National Outcome: We live in well-designed, sustainable places where we are able to access the amenities and services we need
Reforming the Planning System
- The project delivers a programme of Planning reform, including introducing a Bill by end of 2017, to create great places for people and communities and to ensure that Scotland’s planning system realises its full potential.
- The reforms set out in Places, People and Planning (the
consultation on the future of the Scottish planning system) are
designed to achieve good quality development and strengthen the
planning system’s contribution to inclusive growth, housing
and infrastructure delivery and empowering communities delivering
four key planning outcomes:
- Delivering successful sustainable places
- Supporting economic growth
- Creation of well-designed places.
- The overall Planning budget is £1.68m.
- £600,000 is focused primarily on research and other work to inform the Planning Bill.
- Other spend includes supporting public participation in planning, supporting the regeneration of our places through community-led design, the development of Scotland’s Fourth National Planning Framework and the programme of digital transformation.
- On schedule to introduce a Planning Bill, informed by extensive research and stakeholder engagement, by end of 2017. The proposed changes to how the planning system would work in practice have been set out.
- Implementation of the Place Standard tool, which won a Royal Town Planning Institute Excellence Award in ‘Planning for Wellbeing’ in June 2017, to help communities assess the quality of new and existing places to maximise the potential of physical/social assets.
- Core funding for the charity Planning Aid for Scotland ( PAS) who provide a unique service ensuring that Planning and other services are available to support hard to reach groups.
- Funding the ‘Making Places’ initiative which focuses on design proposals to tackle inequalities.
- Launching a Self Build Challenge Fund to promote alternative housing delivery models.
- The 34 Planning Authorities
- Heads of Planning Scotland
- Architecture & Design Scotland
- Royal Town Planning Institute
- Royal Institution of Chartered Surveyors
- Homes for Scotland
- Scottish Property Federation.
- The Planning Bill is the principal vehicle of reforming the Planning system which has been ongoing since 2015 with the appointment of the independent Planning Review Panel.
- Officials are managing delivery but modest funding has resourced independent research, stakeholder workstreams and expert input to progress an extensive programme of consultation, engagement and co-production—enabling the introduction of the Planning Bill in December 2017.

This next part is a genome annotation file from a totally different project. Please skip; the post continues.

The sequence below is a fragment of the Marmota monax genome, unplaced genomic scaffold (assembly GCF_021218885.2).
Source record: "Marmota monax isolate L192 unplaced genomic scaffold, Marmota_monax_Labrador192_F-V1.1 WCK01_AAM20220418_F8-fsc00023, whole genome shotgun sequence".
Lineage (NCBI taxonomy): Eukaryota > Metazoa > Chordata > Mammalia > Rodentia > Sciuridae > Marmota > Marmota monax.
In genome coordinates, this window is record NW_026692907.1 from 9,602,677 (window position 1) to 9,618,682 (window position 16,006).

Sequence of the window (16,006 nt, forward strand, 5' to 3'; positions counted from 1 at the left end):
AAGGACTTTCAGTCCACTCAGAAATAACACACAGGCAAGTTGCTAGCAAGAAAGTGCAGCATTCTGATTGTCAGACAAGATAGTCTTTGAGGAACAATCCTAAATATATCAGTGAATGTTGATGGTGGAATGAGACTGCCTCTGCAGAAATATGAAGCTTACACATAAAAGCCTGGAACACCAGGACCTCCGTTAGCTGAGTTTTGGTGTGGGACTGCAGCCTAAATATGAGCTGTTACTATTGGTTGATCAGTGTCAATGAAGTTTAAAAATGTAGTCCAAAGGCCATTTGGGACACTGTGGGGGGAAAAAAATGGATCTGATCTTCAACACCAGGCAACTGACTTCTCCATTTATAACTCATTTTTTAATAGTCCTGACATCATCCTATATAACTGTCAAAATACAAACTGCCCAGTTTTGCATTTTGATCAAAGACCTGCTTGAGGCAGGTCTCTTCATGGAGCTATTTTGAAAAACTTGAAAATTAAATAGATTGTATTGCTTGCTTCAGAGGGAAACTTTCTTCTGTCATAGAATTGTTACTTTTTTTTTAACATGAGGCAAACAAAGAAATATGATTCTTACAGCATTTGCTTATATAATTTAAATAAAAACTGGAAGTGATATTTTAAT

- The six themed working groups (Development Planning, Infrastructure, Housing, Development Management, Leadership Resourcing & Skills, and Community Engagement) include representatives from industry, the planning and related professions, local government and agencies and community representatives, who have been instrumental in developing a cohesive programme of reform.
- The proposed provisions of the Planning Bill have been well signposted as a result of intensive engagement and will be understood by partners and stakeholders.
- Officials have benefited from the support of Heads of Planning Scotland’s project manager to act as a critical friend on reforming the programme and the development of the Bill.
Contribution to National Outcomes
- The four key planning outcomes A successful sustainable place; A low carbon place; A natural resilient place; and A connected place reflect the variety of outcomes Planning helps to deliver.
- The environmental effects of the Planning Bill are also being assessed.
- Work continues on associated marine, climate change, and transport policies.
- A review of the National Planning Framework will begin in 2018—the spatial expression of Scotland’s Economic Strategy setting out the long-term vision for development/investment—the vehicle for putting together all relevant National Outcomes and applying them spatially to Scotland as a place.
The project contributes towards other National Outcomes, such as:
- We live in a Scotland that is the most attractive place for doing business in Europe.
- We have strong, resilient and supportive communities where people take responsibility for their own actions and how they affect others.
- We value and enjoy our built environment and protect it and enhance it for future generations.